Agnes Martin and Coenties Slip, NY

Travel to New York's Coenties Slip and a community of artists including Agnes Martin, Betty Parsons, Ellsworth Kelly, Lenore Tawney, Chryssa, Robert Indiana, Jack Youngerman and more...


This is Chapter Nine to Agnes Martin: Pioneer, Painter, Icon (published 2018). This chapter discusses the neighbourhood of Coenties Slip in Lower Manhattan, where Agnes Martin lived for ten years among artists including Ellsworth Kelly, Lenore Tawney, Robert Indiana, Chryssa, John Cage and Jack Youngerman. The chapter introduces the reader to the history of the Slip, the bohemian lifestyle of its residents and how the neighbourhood and artists influenced Agnes Martin professionally and personally. In doing so, the chapter explores sexism and homophobia in the New York art world of the 1950s and 60s, abstract expressionism, gender roles, and Agnes Martin's romantic​ and professional relationship with the dealer Betty Parsons. The chapter also explores Martin's studio practice, her mental health, and her 'discovery' of her signature minimalist style expressing geometric patterns and grids on the canvas.


I uploaded this chapter to my academia.edu account, and from November 2020 to October 2021 it was read across the world from Korea, Sweden, Philippines, and China, to universities including Universidade de São Paulo, University College London, and Universität Heidelberg.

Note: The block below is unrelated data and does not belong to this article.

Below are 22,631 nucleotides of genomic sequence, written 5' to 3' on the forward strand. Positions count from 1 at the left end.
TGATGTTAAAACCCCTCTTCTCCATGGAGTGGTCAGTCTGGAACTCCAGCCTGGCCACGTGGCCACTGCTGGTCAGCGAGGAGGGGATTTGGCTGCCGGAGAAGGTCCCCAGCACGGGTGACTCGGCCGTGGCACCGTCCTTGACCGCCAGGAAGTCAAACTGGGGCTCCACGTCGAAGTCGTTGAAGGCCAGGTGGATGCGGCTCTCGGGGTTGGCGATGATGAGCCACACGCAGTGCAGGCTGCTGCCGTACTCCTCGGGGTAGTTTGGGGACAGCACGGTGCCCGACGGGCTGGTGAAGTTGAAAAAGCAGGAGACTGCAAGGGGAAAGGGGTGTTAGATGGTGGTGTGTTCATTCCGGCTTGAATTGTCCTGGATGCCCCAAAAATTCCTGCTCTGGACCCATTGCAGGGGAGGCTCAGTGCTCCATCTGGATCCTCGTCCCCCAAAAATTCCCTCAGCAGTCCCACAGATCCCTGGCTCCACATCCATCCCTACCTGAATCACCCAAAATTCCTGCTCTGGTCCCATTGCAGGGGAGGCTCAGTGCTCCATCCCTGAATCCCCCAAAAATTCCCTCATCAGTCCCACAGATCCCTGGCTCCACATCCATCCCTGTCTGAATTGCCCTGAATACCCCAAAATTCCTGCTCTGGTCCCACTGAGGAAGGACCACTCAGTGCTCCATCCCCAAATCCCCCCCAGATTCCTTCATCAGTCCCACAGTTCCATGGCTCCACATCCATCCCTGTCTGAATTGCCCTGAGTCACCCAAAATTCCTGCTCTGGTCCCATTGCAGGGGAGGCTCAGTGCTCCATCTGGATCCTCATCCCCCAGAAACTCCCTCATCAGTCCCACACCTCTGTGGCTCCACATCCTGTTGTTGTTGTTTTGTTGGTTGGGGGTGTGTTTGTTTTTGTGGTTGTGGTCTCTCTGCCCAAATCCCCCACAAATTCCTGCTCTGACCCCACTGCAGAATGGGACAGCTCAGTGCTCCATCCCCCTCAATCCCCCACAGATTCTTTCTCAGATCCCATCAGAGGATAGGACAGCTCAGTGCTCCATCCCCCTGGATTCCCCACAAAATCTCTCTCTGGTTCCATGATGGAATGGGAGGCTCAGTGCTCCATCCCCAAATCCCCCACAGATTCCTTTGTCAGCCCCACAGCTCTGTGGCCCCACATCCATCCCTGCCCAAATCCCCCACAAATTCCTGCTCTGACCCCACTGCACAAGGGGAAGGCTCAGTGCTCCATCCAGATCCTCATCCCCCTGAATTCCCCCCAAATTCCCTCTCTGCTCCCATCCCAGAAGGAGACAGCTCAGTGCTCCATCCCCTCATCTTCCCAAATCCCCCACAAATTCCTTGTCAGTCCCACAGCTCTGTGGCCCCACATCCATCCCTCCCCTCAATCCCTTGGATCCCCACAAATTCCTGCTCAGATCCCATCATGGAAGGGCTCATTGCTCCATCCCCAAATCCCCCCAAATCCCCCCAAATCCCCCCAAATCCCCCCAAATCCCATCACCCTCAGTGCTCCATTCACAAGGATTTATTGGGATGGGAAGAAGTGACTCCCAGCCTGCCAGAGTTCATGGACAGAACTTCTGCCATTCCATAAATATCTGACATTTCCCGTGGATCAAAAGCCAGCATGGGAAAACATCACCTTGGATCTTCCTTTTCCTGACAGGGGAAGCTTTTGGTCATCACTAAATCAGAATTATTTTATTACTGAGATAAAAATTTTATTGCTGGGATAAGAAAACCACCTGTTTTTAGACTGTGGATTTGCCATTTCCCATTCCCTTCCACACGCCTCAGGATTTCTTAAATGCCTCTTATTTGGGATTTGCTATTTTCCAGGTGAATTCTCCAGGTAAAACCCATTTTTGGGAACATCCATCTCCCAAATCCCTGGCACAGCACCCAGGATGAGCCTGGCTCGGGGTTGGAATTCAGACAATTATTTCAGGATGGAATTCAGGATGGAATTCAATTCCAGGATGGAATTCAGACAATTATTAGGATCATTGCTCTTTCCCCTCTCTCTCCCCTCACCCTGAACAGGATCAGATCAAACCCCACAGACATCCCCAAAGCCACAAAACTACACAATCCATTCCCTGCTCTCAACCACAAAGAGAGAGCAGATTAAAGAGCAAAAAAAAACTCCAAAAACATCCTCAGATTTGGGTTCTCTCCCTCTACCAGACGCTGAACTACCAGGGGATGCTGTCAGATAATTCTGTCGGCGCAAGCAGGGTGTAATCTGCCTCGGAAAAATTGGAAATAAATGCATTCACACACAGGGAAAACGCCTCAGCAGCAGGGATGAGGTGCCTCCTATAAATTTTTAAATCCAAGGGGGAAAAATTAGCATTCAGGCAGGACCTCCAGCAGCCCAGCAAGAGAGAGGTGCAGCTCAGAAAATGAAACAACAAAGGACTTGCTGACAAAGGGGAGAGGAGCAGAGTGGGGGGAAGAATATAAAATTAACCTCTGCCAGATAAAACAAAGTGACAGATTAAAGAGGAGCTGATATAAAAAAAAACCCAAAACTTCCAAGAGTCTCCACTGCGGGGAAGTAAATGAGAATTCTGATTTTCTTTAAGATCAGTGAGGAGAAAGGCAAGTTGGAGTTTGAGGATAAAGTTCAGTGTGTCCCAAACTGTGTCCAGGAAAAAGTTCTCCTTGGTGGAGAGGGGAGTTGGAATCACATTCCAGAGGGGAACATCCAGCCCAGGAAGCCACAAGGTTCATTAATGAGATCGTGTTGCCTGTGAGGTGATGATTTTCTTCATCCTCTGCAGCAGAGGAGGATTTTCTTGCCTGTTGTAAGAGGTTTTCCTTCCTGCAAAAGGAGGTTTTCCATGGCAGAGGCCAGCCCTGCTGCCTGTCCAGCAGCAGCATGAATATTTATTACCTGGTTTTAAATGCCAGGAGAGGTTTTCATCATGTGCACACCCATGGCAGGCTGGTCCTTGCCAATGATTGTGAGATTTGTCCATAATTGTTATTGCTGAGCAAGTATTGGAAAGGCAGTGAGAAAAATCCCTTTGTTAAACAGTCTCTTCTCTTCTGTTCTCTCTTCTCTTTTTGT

As is apparent on this website, I have a lot to say on the subject of biographies and art history, but for those who are new to my work, I thought it was worth sharing the project that started it all. The book, of course, is available through all good bookshops and libraries, and if you happen to get your hands on a copy and enjoy it, please do consider leaving a review on any number of online platforms.


The Coenties Slip community was aware of itself as an artistic enclave. It consciously separated itself from the uptown world of the Abstract Expressionists and the Union Square populism of Andy Warhol’s factory, and marketed itself accordingly. In the 1959 Seaman’s Church Institute Christmas newsletter The Lookout, the writer Faye Hammel, in her article Bohemia on South Street, praised the Coenties Slip artists for their seriousness: “Refreshingly unlike the residents of most Bohemias, they spend little time talking about their work, most of their time actually engaged in it.”

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